The front and rear yards of Bill and Alana Baar’s Goldfields home show two different approaches.

At the front is an ordered and attractive yard to match any in the neighbourhood — neat grass, a fern patch, trimmed bushes bordering paths and flowers at just the right intervals.

In the rear however, think garden meets forest.

Abundant natives mingle with fruit trees, numerous eucalypts reach skyward and there are sunflowers, arches, bamboo and snapdragons.

A large pond, complete with a bridge, holds goldfish as well as a solitary frog, and geraniums and ferns have their patches, as do vegetables and citrus trees.

About the only thing you won’t find are palms.

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An early addition when they moved in six years ago was planting more gum trees.

Alana is a regular attendee at the Kalgoorlie-Boulder Urban Landcare Group’s propagating lessons on the first Sunday of each month.

“We learn about plant seeds and cutting,” she said. “I am trying to propagate some rosemary at the moment.”

The Baars’ rear yard is home to red cattle dog Saxon, two ducks and six chooks.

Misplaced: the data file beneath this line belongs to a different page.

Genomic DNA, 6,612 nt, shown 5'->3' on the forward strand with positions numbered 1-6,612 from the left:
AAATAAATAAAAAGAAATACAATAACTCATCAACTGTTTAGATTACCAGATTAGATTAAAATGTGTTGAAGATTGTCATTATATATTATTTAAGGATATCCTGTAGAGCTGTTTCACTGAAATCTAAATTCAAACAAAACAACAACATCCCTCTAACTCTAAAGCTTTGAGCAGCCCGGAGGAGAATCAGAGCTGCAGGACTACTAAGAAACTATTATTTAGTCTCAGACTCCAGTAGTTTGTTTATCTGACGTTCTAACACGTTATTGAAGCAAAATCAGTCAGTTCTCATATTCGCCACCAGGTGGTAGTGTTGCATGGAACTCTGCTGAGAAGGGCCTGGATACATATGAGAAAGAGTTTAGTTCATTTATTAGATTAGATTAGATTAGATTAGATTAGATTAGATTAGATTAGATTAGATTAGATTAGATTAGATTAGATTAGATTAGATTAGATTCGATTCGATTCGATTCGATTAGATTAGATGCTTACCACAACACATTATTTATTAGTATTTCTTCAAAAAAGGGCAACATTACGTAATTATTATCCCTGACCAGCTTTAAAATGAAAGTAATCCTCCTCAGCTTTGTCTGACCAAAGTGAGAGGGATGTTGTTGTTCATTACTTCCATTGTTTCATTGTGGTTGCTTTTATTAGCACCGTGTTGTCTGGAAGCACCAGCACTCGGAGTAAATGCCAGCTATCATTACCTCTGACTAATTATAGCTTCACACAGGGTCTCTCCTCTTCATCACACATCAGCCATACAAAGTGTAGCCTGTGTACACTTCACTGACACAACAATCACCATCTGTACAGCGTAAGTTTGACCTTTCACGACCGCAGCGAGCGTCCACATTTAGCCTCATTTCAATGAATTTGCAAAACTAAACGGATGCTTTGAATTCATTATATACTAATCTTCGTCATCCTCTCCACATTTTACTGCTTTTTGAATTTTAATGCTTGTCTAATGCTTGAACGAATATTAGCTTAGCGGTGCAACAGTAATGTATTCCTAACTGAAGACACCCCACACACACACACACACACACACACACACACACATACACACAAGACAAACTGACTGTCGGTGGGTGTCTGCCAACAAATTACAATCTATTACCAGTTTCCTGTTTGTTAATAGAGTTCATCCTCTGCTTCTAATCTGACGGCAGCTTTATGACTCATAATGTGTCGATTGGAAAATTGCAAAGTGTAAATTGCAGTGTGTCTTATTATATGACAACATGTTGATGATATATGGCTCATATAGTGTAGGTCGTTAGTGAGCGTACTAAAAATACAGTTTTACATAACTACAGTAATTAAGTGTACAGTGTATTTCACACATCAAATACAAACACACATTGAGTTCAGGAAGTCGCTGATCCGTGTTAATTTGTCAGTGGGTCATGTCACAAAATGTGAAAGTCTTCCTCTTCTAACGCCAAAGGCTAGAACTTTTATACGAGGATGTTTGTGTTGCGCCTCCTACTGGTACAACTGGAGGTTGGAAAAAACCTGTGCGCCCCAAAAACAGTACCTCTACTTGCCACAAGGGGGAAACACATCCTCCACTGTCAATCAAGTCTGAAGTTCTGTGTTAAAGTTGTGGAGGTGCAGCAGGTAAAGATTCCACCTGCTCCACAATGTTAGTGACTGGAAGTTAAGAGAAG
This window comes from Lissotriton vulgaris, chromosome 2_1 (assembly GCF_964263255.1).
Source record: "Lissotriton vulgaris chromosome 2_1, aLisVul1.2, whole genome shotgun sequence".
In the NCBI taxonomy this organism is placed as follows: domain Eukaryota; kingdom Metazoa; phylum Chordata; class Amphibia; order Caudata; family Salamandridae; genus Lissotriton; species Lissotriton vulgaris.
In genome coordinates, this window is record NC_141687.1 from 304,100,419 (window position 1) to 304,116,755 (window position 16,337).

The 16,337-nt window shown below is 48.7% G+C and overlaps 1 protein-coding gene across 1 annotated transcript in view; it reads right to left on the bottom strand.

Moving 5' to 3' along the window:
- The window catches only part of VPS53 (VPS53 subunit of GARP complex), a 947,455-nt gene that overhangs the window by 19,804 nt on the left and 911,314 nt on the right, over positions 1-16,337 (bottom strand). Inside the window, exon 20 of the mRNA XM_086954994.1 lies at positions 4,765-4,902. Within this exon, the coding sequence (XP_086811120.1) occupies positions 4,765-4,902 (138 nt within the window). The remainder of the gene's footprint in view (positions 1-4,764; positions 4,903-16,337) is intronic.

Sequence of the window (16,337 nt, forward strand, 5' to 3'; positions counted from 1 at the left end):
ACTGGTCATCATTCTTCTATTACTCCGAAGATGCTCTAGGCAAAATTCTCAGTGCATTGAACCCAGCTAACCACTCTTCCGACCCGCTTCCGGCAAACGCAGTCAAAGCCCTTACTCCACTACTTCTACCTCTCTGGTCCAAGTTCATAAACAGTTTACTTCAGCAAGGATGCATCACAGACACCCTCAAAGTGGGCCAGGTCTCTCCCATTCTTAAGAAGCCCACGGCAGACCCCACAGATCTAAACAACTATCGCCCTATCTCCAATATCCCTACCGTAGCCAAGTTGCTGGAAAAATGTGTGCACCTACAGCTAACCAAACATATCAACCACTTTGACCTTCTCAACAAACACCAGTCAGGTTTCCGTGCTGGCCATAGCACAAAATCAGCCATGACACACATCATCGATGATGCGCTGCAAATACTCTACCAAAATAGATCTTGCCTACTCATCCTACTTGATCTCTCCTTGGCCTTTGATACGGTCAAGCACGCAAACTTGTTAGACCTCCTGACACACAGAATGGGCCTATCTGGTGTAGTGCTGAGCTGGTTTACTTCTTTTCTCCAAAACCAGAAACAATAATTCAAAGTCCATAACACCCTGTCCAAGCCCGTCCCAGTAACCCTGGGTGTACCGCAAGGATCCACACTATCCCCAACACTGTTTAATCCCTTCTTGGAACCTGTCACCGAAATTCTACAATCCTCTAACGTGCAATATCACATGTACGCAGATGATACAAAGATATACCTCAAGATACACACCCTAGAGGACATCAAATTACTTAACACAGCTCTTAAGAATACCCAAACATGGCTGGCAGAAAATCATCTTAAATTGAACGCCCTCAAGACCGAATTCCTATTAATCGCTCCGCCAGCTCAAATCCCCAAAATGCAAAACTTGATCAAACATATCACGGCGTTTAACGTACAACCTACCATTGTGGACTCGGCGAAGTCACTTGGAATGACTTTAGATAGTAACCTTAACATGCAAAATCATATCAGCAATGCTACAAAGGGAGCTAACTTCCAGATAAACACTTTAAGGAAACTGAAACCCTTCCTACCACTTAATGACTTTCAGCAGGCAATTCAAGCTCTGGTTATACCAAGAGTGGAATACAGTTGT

Herbs and vegetables, include rosemary, spinach, chives and purple-flowered salvia have their areas.

Natives are given free rein and the passing birds make use of this oasis.

Lemon, orange and mandarin trees provide plenty of tasty produce.

Coming from Brisbane, Bill and Alana are used to healthy gardens.

Growing anything is easy there.

Queensland’s abundant sunshine, moisture-filled air and healthy rainfall creates a paradise for plants.

Brisbane receives a healthy 1158mm of rainfall a year, nearly twice as much as Perth’s 725mm.

“There is a country bush atmosphere, a rustic garden,” says Alana.

“We have a lot of old machinery like mining carts and old railway line.

“One of our gates started life as a bedhead.”

© Kalgoorlie Miner

Pictures: Louise White

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